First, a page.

Monday, May 21, 2007

The death of a grand old lady


A sad day today as the Cutty Sark (one of the most famous landmarks in London) goes up in flames. I remember visiting the Cutty Sark as a small child and being totally in awe of this vast ship - it must have seemed a lot bigger to a small child I guess but it is a sad day to hear the BBC Radio commentator referring to a charred and burnt out hulk. I suspect the Heritage Lottery Fund (or whatever they are called this week) will be receiving an application for funds to restore this grand old lady.
  • She is the most famous ship in the world
  • She is the epitome of the great age of sail
  • She is the only surviving extreme clipper, and the only tea clipper still in existence.
  • Most of her hull fabric survives from her original construction and she is the best example of a merchant composite construction vessel.
  • She has captured the imagination of millions of people, 15 million of whom have come on board to learn the stories she has to tell.
  • She was preserved in Greenwich partly as a memorial to the men of the merchant navy, particularly those who lost their lives in the world wars.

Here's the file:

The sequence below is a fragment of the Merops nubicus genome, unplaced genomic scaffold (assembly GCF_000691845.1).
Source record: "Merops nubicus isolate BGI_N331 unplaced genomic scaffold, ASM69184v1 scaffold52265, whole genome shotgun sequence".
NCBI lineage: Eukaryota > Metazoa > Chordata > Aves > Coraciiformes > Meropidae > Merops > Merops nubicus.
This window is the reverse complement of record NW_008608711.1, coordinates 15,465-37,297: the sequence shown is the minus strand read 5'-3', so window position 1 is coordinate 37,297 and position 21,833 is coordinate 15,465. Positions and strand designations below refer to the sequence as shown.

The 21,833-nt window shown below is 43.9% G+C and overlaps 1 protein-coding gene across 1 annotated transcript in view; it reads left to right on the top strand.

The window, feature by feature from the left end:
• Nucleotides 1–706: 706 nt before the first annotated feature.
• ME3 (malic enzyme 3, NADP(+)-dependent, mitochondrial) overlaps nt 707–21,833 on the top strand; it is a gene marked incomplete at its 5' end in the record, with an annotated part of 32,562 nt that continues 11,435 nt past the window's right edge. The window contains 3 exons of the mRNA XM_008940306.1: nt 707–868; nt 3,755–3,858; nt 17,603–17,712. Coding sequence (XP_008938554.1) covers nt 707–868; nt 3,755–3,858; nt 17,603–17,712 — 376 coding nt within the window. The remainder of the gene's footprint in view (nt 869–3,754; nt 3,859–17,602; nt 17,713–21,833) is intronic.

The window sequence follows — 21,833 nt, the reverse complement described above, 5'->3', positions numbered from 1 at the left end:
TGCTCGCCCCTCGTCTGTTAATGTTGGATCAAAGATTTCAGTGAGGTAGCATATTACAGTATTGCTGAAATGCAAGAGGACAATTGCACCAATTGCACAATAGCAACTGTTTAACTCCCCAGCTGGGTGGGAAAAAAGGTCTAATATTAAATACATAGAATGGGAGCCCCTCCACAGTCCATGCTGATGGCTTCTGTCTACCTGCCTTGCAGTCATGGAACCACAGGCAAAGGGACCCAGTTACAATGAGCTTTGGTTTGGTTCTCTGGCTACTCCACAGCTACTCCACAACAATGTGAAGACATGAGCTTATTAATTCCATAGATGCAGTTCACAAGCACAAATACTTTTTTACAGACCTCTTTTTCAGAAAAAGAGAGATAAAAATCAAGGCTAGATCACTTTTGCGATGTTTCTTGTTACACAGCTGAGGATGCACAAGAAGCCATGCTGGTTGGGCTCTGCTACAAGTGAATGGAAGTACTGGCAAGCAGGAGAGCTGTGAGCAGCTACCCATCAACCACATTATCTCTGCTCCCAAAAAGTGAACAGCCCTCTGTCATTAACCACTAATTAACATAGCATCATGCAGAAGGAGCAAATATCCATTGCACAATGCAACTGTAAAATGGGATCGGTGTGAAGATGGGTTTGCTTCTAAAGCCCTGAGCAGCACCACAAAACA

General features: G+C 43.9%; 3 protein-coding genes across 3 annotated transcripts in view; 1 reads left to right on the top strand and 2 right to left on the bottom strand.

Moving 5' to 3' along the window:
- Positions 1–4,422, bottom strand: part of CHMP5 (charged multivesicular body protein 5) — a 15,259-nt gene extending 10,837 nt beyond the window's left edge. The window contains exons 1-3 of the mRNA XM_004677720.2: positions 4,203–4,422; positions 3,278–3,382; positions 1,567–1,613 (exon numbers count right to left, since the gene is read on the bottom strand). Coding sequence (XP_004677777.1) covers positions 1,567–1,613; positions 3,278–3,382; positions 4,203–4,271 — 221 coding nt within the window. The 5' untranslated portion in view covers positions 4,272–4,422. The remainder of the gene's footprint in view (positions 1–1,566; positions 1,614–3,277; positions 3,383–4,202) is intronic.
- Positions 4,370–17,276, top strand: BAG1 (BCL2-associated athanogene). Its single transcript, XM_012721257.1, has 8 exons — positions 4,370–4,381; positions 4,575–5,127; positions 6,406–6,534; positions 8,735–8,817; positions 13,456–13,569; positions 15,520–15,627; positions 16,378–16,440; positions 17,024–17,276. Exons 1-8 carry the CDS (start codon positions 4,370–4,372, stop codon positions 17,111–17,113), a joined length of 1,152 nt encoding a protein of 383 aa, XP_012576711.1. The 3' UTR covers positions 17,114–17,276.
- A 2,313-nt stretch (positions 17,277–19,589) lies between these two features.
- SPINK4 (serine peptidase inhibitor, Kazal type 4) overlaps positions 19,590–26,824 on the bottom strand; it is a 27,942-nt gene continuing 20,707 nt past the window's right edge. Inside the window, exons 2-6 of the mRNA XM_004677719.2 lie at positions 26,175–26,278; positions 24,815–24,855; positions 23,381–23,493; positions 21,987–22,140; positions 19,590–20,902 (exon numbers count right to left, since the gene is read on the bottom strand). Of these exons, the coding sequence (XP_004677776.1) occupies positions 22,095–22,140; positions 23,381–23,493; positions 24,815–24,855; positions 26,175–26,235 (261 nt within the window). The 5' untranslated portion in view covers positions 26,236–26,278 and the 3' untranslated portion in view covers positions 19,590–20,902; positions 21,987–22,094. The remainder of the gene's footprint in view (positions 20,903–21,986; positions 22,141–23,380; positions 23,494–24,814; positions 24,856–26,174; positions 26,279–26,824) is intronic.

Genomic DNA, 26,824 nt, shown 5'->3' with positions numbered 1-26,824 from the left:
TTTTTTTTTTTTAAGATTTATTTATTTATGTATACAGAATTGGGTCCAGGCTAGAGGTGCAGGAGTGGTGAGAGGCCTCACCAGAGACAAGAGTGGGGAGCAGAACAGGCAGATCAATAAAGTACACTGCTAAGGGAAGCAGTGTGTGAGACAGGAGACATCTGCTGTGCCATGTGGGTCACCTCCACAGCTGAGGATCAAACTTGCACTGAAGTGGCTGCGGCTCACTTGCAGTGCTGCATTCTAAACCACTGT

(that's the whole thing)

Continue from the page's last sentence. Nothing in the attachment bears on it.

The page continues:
• She is one of the great sights of London.

Statement of Significance

  • She is the world’s sole surviving extreme clipper, a type of vessel that was the highest development of the fast commercial sailing ship, with the majority of her hull fabric surviving from her original construction.
  • She is internationally appreciated for her beauty and is one of the most famous ships in the world.
  • Her fine lines – a considerable part of her appeal – are defined by her frames which form part of the vessel’s composite construction; a construction technique of which she is the best surviving example and of which she is of exceptional quality.
  • She has captured the imagination of millions of people, 15 million of whom have come on board to learn the stories she has to tell.
  • She is a gateway to the World Heritage Site at Greenwich and is a key asset to both the World Heritage Site and the Borough of Greenwich.
  • As a tea clipper, she is tangible evidence of the importance of tea in 19th century trade and cultural life.

3 comments:

Peter Mc said...
This comment has been removed by the author.
Peter Mc said...

Sorry to see her burn, but I doubt the claim that she's the most famous ship in the world. I have a vested interest in claiming HMS Beagle ahead of her, but would disinterestly also add Titanic and HMS Victory.

msdemmie said...

This is such a shame - I remember being awed by here when I visited as a child.